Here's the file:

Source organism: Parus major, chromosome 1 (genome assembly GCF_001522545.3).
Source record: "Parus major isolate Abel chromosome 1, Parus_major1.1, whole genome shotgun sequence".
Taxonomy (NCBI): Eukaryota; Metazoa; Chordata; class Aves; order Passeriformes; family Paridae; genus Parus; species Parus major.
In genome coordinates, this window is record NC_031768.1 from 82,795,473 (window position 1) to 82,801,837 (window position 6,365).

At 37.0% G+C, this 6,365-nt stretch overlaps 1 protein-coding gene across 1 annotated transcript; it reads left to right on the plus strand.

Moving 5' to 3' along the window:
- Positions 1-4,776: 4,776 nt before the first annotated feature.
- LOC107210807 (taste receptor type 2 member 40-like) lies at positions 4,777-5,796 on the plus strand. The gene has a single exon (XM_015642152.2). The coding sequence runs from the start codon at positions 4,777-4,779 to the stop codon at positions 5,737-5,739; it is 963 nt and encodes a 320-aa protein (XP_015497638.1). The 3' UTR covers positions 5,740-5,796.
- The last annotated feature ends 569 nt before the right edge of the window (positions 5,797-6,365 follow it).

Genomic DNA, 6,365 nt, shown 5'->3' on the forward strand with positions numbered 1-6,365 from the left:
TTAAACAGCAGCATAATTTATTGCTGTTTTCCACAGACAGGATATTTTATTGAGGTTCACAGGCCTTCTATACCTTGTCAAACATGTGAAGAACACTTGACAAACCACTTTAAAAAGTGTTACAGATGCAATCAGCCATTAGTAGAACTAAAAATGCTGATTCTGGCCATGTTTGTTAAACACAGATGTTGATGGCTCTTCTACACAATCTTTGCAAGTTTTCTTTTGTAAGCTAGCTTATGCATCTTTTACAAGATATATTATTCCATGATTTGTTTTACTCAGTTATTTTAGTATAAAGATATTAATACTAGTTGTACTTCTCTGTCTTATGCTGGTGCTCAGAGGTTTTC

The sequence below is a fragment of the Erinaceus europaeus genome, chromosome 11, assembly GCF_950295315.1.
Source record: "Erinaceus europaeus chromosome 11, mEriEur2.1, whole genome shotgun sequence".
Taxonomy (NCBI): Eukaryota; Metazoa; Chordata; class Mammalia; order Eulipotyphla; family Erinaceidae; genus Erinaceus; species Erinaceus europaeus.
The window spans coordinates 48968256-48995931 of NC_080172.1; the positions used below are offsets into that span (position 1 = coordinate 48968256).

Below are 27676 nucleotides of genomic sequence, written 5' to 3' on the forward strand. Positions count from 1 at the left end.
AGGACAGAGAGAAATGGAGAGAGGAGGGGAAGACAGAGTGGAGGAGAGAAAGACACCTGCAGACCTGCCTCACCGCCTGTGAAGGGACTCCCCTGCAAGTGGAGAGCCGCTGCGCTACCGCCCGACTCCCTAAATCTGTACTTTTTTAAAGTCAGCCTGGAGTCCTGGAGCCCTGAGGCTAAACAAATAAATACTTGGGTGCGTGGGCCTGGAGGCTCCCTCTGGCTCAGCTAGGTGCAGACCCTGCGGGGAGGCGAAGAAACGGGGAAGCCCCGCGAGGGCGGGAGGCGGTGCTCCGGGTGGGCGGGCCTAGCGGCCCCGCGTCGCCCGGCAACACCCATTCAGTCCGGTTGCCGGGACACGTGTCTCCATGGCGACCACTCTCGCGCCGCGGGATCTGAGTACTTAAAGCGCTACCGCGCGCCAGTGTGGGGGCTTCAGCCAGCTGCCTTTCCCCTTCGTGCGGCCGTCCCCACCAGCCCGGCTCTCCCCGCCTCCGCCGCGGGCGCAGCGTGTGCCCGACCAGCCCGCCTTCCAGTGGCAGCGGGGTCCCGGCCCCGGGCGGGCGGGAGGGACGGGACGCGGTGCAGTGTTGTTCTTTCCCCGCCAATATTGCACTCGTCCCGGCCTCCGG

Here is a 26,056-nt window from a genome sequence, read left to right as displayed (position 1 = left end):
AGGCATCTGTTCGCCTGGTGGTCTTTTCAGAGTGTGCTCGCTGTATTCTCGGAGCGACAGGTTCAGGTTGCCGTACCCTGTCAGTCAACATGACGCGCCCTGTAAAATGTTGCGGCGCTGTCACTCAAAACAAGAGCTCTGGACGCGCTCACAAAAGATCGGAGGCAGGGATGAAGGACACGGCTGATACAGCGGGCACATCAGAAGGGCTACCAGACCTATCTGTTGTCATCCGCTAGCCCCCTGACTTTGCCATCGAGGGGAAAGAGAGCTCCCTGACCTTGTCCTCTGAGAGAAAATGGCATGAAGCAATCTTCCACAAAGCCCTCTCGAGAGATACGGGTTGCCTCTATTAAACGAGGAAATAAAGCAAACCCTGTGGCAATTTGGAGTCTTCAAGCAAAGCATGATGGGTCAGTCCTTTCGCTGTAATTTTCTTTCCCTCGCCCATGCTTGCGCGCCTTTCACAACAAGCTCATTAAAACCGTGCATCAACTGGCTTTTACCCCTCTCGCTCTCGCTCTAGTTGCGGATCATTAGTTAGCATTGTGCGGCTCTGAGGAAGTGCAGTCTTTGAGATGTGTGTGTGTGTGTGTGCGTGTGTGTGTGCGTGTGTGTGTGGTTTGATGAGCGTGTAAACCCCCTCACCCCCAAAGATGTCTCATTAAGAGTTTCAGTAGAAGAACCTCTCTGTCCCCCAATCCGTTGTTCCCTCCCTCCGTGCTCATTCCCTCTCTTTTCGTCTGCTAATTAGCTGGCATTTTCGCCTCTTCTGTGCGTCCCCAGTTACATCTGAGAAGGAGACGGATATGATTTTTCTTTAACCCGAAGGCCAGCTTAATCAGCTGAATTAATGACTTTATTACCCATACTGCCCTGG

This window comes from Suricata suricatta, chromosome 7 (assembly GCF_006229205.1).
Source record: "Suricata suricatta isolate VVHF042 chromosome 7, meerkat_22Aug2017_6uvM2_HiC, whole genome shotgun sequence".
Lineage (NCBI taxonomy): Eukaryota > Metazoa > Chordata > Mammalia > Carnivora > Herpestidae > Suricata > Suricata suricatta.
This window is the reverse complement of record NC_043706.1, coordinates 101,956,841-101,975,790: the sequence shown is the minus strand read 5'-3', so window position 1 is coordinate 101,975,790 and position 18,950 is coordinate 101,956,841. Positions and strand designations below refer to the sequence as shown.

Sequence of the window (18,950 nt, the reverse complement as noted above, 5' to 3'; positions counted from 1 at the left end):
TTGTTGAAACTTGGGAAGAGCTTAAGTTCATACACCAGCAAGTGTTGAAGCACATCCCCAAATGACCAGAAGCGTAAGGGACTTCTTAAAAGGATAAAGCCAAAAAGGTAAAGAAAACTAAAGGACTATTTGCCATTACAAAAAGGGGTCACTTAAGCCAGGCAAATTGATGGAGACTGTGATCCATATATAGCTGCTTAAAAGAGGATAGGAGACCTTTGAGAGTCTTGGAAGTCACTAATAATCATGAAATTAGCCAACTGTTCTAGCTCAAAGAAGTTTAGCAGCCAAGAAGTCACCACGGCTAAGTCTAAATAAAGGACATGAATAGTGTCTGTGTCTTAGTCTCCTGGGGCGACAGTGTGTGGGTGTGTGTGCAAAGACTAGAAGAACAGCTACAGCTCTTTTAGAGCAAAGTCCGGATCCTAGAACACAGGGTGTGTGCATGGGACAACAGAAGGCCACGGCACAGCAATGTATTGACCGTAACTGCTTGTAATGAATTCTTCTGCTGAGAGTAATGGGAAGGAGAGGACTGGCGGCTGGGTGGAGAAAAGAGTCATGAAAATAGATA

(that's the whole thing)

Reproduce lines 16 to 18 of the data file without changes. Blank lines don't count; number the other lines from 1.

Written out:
Below are 27676 nucleotides of genomic sequence, written 5' to 3' on the forward strand. Positions count from 1 at the left end.
AGGACAGAGAGAAATGGAGAGAGGAGGGGAAGACAGAGTGGAGGAGAGAAAGACACCTGCAGACCTGCCTCACCGCCTGTGAAGGGACTCCCCTGCAAGTGGAGAGCCGCTGCGCTACCGCCCGACTCCCTAAATCTGTACTTTTTTAAAGTCAGCCTGGAGTCCTGGAGCCCTGAGGCTAAACAAATAAATACTTGGGTGCGTGGGCCTGGAGGCTCCCTCTGGCTCAGCTAGGTGCAGACCCTGCGGGGAGGCGAAGAAACGGGGAAGCCCCGCGAGGGCGGGAGGCGGTGCTCCGGGTGGGCGGGCCTAGCGGCCCCGCGTCGCCCGGCAACACCCATTCAGTCCGGTTGCCGGGACACGTGTCTCCATGGCGACCACTCTCGCGCCGCGGGATCTGAGTACTTAAAGCGCTACCGCGCGCCAGTGTGGGGGCTTCAGCCAGCTGCCTTTCCCCTTCGTGCGGCCGTCCCCACCAGCCCGGCTCTCCCCGCCTCCGCCGCGGGCGCAGCGTGTGCCCGACCAGCCCGCCTTCCAGTGGCAGCGGGGTCCCGGCCCCGGGCGGGCGGGAGGGACGGGACGCGGTGCAGTGTTGTTCTTTCCCCGCCAATATTGCACTCGTCCCGGCCTCCGG

Here is a 26,056-nt window from a genome sequence, read left to right as displayed (position 1 = left end):